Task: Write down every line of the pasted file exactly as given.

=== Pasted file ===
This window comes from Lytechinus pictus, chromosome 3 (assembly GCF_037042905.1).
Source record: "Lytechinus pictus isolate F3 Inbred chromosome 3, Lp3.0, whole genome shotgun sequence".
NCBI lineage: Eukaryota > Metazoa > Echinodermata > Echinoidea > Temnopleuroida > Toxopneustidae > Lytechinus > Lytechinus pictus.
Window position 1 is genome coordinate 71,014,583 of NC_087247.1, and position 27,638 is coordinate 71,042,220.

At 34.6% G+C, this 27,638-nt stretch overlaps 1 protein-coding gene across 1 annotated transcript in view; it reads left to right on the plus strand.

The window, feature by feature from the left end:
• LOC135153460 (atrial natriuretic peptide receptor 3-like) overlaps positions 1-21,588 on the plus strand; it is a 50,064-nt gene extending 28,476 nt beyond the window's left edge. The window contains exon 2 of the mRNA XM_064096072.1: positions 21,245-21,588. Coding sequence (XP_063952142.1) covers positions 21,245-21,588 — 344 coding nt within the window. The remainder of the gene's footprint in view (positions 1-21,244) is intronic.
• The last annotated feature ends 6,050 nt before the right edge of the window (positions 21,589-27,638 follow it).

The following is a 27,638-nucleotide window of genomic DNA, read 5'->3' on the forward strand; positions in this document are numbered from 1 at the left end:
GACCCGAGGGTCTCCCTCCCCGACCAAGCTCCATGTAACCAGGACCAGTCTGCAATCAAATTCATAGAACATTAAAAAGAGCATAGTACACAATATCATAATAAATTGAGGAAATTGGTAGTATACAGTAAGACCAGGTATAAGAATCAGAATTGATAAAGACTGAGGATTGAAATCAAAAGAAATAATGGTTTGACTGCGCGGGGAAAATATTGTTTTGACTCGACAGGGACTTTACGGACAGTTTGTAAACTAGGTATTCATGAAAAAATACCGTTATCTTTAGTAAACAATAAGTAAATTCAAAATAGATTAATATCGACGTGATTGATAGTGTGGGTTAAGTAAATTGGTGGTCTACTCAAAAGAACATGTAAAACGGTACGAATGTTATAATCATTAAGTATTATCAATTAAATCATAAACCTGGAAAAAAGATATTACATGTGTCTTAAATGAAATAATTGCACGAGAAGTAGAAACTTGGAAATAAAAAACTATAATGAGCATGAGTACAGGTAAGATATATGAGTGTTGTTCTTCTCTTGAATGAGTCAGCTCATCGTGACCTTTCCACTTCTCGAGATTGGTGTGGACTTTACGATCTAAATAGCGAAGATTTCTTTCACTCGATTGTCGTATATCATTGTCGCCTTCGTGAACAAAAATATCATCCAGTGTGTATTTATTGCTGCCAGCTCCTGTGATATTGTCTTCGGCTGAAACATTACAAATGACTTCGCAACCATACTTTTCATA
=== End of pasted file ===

This window comes from Lytechinus pictus, chromosome 3 (assembly GCF_037042905.1).
Source record: "Lytechinus pictus isolate F3 Inbred chromosome 3, Lp3.0, whole genome shotgun sequence".
NCBI lineage: Eukaryota > Metazoa > Echinodermata > Echinoidea > Temnopleuroida > Toxopneustidae > Lytechinus > Lytechinus pictus.
Window position 1 is genome coordinate 71,014,583 of NC_087247.1, and position 27,638 is coordinate 71,042,220.

At 34.6% G+C, this 27,638-nt stretch overlaps 1 protein-coding gene across 1 annotated transcript in view; it reads left to right on the plus strand.

The window, feature by feature from the left end:
• LOC135153460 (atrial natriuretic peptide receptor 3-like) overlaps positions 1-21,588 on the plus strand; it is a 50,064-nt gene extending 28,476 nt beyond the window's left edge. The window contains exon 2 of the mRNA XM_064096072.1: positions 21,245-21,588. Coding sequence (XP_063952142.1) covers positions 21,245-21,588 — 344 coding nt within the window. The remainder of the gene's footprint in view (positions 1-21,244) is intronic.
• The last annotated feature ends 6,050 nt before the right edge of the window (positions 21,589-27,638 follow it).

The following is a 27,638-nucleotide window of genomic DNA, read 5'->3' on the forward strand; positions in this document are numbered from 1 at the left end:
GACCCGAGGGTCTCCCTCCCCGACCAAGCTCCATGTAACCAGGACCAGTCTGCAATCAAATTCATAGAACATTAAAAAGAGCATAGTACACAATATCATAATAAATTGAGGAAATTGGTAGTATACAGTAAGACCAGGTATAAGAATCAGAATTGATAAAGACTGAGGATTGAAATCAAAAGAAATAATGGTTTGACTGCGCGGGGAAAATATTGTTTTGACTCGACAGGGACTTTACGGACAGTTTGTAAACTAGGTATTCATGAAAAAATACCGTTATCTTTAGTAAACAATAAGTAAATTCAAAATAGATTAATATCGACGTGATTGATAGTGTGGGTTAAGTAAATTGGTGGTCTACTCAAAAGAACATGTAAAACGGTACGAATGTTATAATCATTAAGTATTATCAATTAAATCATAAACCTGGAAAAAAGATATTACATGTGTCTTAAATGAAATAATTGCACGAGAAGTAGAAACTTGGAAATAAAAAACTATAATGAGCATGAGTACAGGTAAGATATATGAGTGTTGTTCTTCTCTTGAATGAGTCAGCTCATCGTGACCTTTCCACTTCTCGAGATTGGTGTGGACTTTACGATCTAAATAGCGAAGATTTCTTTCACTCGATTGTCGTATATCATTGTCGCCTTCGTGAACAAAAATATCATCCAGTGTGTATTTATTGCTGCCAGCTCCTGTGATATTGTCTTCGGCTGAAACATTACAAATGACTTCGCAACCATACTTTTCATA